“Truth isn’t truth.” That’s the Rudy Giuliani bon mot Washington Post columnist Eugene Robinson labeled “The Trump era’s epitaph.” We should be so lucky. I like to think of it as merely the moment the president’s personal attorney shrugged off his old nickname, “America’s Mayor,” forever, in favor of the more descriptive “America’s Worst Lawyer.”

Illustration by Max Burbank

How seriously can one take this twaddle? Isn’t it just people who have never been very good at the whole sentence thing expressing themselves poorly? Are these idiots even capable of long-term strategy? I’ve argued in previous columns that Trump certainly isn’t, that Occam’s Razor suggest he’s less Machiavelli and more staggeringly dumb historical or fictional character I could theoretically cite while somehow not being offensive? I stand by that argument.

But what if Trump and his inner circle aren’t engaging in strategy? What if, instead, they are the virulent bacteria thriving in the agar gel of strategy’s Petri dish?

Way back in 2004, journalist Ron Suskind wrote a piece for The New York Times Magazine about the general lack of interest George W. Bush, the artist formerly known as America’s worst president ever, displayed in facts. He quoted an unnamed White House aid describing the press as members of “what we call the reality-based community,” which he defined as people who “believe that solutions emerge from your judicious study of discernible reality.” That’s not the way the world really works anymore. We’re an empire now, and when we act, we create our own reality. And while you’re studying that reality — judiciously, as you will — we’ll act again, creating other new realities, which you can study too, and that’s how things will sort out. We’re history’s actors… and you, all of you, will be left to just study what we do.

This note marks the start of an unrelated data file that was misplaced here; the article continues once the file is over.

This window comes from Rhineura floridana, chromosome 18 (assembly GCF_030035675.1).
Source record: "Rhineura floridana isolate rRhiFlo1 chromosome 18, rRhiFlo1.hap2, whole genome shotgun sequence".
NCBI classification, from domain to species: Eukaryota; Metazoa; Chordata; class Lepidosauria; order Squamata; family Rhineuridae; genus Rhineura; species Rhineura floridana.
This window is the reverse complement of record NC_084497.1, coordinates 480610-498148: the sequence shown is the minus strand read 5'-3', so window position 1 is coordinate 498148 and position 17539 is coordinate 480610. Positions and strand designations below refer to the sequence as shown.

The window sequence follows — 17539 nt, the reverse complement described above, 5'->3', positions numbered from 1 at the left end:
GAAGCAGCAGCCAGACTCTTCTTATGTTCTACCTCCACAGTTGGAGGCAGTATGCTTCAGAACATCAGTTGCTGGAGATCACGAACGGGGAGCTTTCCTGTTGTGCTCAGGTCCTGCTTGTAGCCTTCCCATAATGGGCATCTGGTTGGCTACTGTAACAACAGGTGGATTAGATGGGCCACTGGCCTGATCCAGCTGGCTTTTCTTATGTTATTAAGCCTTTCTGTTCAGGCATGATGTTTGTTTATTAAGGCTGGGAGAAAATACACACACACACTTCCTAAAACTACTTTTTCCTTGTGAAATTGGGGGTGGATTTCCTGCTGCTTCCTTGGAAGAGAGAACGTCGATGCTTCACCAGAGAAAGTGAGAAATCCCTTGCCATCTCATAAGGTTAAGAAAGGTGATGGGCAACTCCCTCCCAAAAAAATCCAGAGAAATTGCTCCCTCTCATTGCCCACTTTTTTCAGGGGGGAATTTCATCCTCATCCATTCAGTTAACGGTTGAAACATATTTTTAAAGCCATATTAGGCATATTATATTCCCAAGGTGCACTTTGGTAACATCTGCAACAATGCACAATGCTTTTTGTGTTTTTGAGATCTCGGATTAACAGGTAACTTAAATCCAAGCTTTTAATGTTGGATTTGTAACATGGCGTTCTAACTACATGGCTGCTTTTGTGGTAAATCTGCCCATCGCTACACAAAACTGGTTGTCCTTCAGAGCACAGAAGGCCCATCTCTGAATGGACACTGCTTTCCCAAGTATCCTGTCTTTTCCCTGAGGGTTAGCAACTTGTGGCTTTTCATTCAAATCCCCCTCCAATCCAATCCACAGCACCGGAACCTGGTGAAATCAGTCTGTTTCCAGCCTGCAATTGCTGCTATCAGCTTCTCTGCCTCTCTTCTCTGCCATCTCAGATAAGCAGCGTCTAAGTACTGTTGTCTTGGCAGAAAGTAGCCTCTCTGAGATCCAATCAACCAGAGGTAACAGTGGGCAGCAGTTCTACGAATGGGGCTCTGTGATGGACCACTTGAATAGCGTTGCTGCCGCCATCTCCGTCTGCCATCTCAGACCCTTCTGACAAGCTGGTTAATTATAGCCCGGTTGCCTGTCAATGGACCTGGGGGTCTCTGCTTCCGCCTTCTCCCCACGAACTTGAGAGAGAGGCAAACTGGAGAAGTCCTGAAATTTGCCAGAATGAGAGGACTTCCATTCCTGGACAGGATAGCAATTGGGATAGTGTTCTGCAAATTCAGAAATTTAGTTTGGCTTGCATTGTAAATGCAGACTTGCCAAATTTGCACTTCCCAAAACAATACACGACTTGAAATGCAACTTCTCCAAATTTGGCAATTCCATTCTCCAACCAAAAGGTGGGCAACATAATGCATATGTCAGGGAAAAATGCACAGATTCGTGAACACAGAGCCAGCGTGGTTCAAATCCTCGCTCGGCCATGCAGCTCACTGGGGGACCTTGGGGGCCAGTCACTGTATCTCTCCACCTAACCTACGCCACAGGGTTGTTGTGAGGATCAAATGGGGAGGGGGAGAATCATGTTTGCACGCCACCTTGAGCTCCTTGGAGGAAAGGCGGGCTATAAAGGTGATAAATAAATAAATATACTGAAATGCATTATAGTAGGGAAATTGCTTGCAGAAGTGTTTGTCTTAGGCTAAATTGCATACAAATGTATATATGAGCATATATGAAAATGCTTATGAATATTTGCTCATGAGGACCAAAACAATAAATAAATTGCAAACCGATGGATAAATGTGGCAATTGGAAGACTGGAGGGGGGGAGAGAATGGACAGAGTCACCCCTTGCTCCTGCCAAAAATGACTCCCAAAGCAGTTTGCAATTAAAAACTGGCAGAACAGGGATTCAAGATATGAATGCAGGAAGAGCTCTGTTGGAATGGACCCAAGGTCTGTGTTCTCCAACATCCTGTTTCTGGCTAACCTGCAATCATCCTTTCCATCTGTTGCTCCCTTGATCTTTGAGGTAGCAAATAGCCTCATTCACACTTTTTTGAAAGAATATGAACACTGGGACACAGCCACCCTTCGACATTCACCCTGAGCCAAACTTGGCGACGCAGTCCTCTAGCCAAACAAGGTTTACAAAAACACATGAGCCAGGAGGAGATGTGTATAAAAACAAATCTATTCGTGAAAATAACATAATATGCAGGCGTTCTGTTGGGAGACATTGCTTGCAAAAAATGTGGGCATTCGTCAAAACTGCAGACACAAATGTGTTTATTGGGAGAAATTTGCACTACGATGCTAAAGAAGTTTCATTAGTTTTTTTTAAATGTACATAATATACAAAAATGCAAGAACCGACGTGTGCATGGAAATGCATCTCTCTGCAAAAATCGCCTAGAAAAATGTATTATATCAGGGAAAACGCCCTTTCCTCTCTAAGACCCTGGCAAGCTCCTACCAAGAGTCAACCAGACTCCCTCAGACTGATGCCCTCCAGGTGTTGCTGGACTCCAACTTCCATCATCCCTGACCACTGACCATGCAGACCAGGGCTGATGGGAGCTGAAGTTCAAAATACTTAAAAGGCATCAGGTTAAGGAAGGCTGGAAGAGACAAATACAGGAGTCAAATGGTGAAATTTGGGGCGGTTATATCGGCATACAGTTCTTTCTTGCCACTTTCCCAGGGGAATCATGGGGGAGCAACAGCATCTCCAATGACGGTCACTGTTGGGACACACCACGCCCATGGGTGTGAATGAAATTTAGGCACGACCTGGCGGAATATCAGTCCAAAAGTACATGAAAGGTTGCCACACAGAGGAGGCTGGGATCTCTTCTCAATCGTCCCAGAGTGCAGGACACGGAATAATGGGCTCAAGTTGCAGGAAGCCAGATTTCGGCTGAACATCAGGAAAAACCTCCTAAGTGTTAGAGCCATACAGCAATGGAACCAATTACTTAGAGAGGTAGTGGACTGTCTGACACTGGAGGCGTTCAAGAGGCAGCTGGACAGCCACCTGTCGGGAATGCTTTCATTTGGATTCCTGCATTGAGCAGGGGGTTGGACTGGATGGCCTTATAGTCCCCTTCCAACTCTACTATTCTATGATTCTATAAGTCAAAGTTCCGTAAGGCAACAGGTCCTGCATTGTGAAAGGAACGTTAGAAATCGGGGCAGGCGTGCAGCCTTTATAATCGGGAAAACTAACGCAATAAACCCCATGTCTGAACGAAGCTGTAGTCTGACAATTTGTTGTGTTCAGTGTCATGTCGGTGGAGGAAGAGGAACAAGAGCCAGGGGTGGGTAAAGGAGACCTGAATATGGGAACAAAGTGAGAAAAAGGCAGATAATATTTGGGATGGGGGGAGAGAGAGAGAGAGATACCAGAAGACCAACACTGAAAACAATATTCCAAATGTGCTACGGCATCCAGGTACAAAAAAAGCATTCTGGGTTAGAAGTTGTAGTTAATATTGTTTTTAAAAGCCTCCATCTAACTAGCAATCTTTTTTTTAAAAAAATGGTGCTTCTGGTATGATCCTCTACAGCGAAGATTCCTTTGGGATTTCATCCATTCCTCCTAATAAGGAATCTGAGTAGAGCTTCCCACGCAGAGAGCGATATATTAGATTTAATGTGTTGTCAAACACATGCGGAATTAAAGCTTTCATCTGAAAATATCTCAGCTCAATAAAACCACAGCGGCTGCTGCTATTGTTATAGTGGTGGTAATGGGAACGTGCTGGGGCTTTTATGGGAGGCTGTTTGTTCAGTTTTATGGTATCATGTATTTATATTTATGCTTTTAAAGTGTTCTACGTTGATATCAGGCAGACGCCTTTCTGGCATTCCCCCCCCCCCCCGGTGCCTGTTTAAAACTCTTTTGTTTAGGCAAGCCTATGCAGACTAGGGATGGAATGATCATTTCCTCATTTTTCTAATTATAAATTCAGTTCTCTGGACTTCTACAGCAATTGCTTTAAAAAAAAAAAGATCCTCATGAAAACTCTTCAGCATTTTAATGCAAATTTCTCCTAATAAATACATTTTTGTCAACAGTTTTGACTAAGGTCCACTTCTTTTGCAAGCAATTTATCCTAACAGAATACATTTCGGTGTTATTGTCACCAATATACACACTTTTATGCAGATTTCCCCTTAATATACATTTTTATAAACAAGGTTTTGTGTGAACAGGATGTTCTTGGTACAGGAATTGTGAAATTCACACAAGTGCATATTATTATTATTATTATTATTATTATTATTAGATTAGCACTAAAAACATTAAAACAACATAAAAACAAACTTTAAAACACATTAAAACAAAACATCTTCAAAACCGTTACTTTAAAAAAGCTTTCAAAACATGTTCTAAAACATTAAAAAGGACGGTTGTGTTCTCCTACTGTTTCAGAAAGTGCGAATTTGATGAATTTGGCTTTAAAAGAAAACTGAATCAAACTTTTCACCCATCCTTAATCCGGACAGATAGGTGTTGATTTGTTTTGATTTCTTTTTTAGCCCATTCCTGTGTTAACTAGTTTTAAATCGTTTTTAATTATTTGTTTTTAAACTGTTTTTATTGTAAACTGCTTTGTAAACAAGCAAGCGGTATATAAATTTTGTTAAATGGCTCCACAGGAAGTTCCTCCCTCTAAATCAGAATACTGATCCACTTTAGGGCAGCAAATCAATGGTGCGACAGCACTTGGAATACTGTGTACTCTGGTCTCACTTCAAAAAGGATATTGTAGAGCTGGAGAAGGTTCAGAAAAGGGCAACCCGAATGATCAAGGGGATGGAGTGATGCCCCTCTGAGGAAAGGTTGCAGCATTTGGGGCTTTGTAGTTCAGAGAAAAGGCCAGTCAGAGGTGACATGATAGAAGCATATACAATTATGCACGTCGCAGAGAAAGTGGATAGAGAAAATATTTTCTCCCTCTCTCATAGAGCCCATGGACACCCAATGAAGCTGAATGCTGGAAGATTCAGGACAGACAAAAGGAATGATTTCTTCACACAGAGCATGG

That quote is widely attributed to Karl Rove, who, as this strategy requires, denies it. He was senior advisor and deputy chief of staff to George W. Bush during the Iraq war, where in retaliation for the 9/11 attacks, we destroyed a country we almost certainly knew in reality wasn’t involved while searching for weapons of mass destruction we almost certainly knew in reality didn’t exist.

Rove, and men like him, have plenty of Machiavelli in them — and while they are many things, no one would describe them as “staggeringly dumb.” They are more than capable of preparing a Petri dish and patiently waiting to see what sorts of pathogens will grow in it.

“What you’re seeing and what you’re reading is not what’s happening.” That’s the president not just chipping away at the very concept of objective reality, but taking possession of it. Branding it. Truth isn’t truth unless it’s Trump Truth. Facts aren’t facts unless they’re Trump Facts. At this point, the only way Trump can escape the justice of the reality-based community is by utterly co-opting the notion of truth.

And that task is perhaps the only thing “your favorite president” is more devoted to than golf.